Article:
In 2019, I heard a piece of presentation advice I'd never heard before. It shook me out of my complacency and made me rethink some key and overlooked aspects of giving a talk. Here's the advice:"You should have established your persona before you get to the microphone."
There's a lot in this one line. I'm going to explore what it means and its consequences for anyone giving a talk.
Your stage persona is who you are to the audience. People have expectations for how a CEO will behave on stage, how a comedian will behave, and how a developer will behave, etc. For example, let's say you're giving a talk on a serious business issue (e.g. bankruptcy and fraud) to a serious group (lawyers and CEOs), then you should also be serious. You can undermine your message and credibility by straying too far from what people expect.
One of the big mistakes I've seen people make is forgetting the audience doesn't know them. You might be the funniest person in your company, or considered as the most insightful, or the best analyst, but your stage audience doesn't know that; all they know about you is what you tell them. You have to communicate who you are to your audience quickly and consistently; you have to bend to their expectations. This is a lesson performers have learned very well, and comedians are particularly skilled at it.
If they think about their stage persona at all, most speakers think about what they say and how they say it. For example, someone giving a serious talk might dial back the jokes, a CEO rallying the troops might use rhetorical techniques to trigger applause, and a sales manager giving end-of-year awards might use jokes and funny anecdotes. But there are other aspects to your stage persona.
Let's go back to the advice: "you should have established your persona before you get to the microphone". In the short walk to the microphone, how might you establish who you are to the audience? As I see it, there are three areas: how you look, how you move, and how you interact with the audience.
How you look includes your shoes and clothing and your general appearance (including your haircut). Audiences make an immediate judgment of you based on what you're wearing. If I'm speaking to a business audience, I'll wear a suit. If I'm talking to developers, I'll wear chinos and a shirt (never a t-shirt). Shoes are often overlooked, but they're important; you can undermine an otherwise good choice of outfit by a poor choice of shoes (usually, wearing cheap shoes). Unless you're going for comic effect, your clothes should fit you well. Whatever your outfit and appearance, you need to be comfortable with it. I've seen men in suits give talks where they're clearly uncomfortable with a suit and tie. Being obviously uncomfortable undermines the point of dressing up - to be blunt, you look like a boy in a man's clothes.
How you move is a more advanced topic. You can stride confidently to the microphone, or walk normally, or walk timidly with your head down. If you're stressed and tensed, an audience will see it in how you move. By contrast, more fluid movements indicate that you're relaxed and in control. What you do with your hands also conveys a message. Audiences can see if you have a death grip on your notes or if you're using your hands to acknowledge applause. Think about the stage persona you want to create and think about how that person moves to the microphone. For example, if you're a newly appointed CEO, you might want to establish comfortable authority, which you might try and do by the way you walk, what you do with your hands and how you face the audience.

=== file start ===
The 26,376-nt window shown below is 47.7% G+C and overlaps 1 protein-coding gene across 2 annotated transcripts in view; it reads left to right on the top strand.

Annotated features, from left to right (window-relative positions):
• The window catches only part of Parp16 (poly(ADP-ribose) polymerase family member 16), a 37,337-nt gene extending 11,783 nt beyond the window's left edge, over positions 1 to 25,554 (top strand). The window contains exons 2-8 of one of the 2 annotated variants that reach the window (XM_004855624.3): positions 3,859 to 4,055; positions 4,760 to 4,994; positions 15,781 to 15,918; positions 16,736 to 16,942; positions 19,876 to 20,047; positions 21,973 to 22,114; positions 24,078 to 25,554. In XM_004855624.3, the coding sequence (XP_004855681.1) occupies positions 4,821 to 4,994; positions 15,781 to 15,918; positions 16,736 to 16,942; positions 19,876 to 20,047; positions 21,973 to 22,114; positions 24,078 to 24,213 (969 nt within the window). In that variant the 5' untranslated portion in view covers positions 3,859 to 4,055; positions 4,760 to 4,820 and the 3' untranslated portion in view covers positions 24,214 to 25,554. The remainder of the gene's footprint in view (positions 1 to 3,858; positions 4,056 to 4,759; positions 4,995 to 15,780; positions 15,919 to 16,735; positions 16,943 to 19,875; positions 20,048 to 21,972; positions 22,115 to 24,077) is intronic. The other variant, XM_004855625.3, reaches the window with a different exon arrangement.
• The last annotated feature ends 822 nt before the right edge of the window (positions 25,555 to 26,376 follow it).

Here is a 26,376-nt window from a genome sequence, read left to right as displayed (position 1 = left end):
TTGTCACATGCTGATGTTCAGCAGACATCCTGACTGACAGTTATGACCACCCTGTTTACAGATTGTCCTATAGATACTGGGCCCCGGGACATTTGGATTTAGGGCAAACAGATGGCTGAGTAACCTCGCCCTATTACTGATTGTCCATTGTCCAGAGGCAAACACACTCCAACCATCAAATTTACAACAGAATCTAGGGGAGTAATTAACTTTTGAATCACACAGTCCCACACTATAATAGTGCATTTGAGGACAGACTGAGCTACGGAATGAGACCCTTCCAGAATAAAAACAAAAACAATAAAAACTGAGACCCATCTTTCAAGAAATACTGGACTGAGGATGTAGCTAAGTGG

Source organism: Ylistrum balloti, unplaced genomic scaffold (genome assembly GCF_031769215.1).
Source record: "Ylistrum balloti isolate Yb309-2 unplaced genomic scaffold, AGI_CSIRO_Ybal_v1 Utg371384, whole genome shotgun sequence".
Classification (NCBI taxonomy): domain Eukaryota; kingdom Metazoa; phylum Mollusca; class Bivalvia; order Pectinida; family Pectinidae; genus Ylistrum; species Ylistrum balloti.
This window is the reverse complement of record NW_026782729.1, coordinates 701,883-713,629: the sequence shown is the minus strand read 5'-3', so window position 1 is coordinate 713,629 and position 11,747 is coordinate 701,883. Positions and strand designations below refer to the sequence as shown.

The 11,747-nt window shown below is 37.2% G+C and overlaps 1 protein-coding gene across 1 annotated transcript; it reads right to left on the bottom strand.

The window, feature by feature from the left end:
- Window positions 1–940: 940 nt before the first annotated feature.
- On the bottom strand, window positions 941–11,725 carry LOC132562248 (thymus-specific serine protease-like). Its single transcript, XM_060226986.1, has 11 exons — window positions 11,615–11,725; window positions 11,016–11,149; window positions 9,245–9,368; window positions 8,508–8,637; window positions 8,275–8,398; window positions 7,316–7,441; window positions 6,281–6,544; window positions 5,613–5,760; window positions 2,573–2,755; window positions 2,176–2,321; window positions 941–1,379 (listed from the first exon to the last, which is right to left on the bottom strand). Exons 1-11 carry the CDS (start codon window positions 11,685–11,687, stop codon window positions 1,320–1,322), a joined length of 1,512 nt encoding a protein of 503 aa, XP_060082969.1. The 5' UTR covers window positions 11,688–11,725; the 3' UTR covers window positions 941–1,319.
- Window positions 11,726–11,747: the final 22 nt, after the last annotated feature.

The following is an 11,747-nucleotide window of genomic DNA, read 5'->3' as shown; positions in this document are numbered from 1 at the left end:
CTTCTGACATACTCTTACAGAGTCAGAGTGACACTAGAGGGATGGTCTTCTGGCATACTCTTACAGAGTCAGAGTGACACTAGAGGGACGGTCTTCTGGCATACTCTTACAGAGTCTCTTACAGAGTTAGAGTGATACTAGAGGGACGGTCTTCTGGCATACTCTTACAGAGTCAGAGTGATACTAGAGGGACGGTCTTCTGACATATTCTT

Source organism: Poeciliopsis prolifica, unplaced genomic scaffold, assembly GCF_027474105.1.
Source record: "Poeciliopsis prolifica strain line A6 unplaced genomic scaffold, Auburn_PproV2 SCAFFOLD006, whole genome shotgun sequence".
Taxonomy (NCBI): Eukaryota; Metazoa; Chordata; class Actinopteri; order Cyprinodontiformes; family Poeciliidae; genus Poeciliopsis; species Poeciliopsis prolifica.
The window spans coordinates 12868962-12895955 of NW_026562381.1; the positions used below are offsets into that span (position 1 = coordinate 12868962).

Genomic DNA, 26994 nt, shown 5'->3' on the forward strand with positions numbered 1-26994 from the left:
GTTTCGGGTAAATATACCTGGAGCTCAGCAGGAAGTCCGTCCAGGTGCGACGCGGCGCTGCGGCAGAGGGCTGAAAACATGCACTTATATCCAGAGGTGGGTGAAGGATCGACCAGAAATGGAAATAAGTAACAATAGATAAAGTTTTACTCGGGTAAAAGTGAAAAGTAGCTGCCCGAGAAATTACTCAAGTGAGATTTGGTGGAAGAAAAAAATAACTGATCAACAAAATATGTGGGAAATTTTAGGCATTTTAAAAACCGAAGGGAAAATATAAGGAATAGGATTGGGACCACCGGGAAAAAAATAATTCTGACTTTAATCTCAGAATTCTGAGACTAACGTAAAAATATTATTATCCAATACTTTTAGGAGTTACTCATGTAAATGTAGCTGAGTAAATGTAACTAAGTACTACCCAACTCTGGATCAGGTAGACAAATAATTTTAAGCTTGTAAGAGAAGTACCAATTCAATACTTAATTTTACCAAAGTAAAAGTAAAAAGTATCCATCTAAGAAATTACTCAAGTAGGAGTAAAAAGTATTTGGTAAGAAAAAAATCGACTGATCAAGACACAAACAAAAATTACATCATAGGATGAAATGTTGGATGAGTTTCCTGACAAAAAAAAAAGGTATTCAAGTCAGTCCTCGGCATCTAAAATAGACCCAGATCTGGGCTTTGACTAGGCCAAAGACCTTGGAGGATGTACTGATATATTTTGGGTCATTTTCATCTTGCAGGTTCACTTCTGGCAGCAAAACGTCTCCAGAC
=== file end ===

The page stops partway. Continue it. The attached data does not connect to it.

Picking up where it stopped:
The moment the audience first sees you is where communication between you and the audience begins. How and when you look at an audience sends a message to them. For example, your gaze acknowledges you've seen your audience and that you're with them. Your facial expression tells the audience how you're feeling inside - a comfortable smile communicates one message, a blank expression communicates something else, and a scowl warns the audience the talk might be uncomfortable. You can also use your body to acknowledge applause, telling them that you hear them, which is an obvious piece of non-verbal communication between you and your audience.
In short: think about the seconds before you begin talking. How might you communicate who and what you are without saying a single word?
Where did I hear this advice? I've been listening to a great podcast, 'The Comedian's Comedian' by Stuart Goldsmith, a UK comic. Stuart interviews comics about the art and business of comedy. In one podcast, a comedian told the story of advice he'd received early in his career. The comedian was saying that after five years of performing, he'd managed to establish his stage persona within a minute or so of speaking. The advice he got was: "You should have established your persona before you get to the microphone."
A good presentation is a subtle dialog between the presenter and the audience. The speaker does or says something and the audience responds (or doesn't). Comedians are the purest example of this, they respond in the moment to the audience and they live or die by the interaction. If communicating your message to your audience is important to you, you have to interact with them - including the moments before you begin speaking. Ultimately, all presentations are performance art.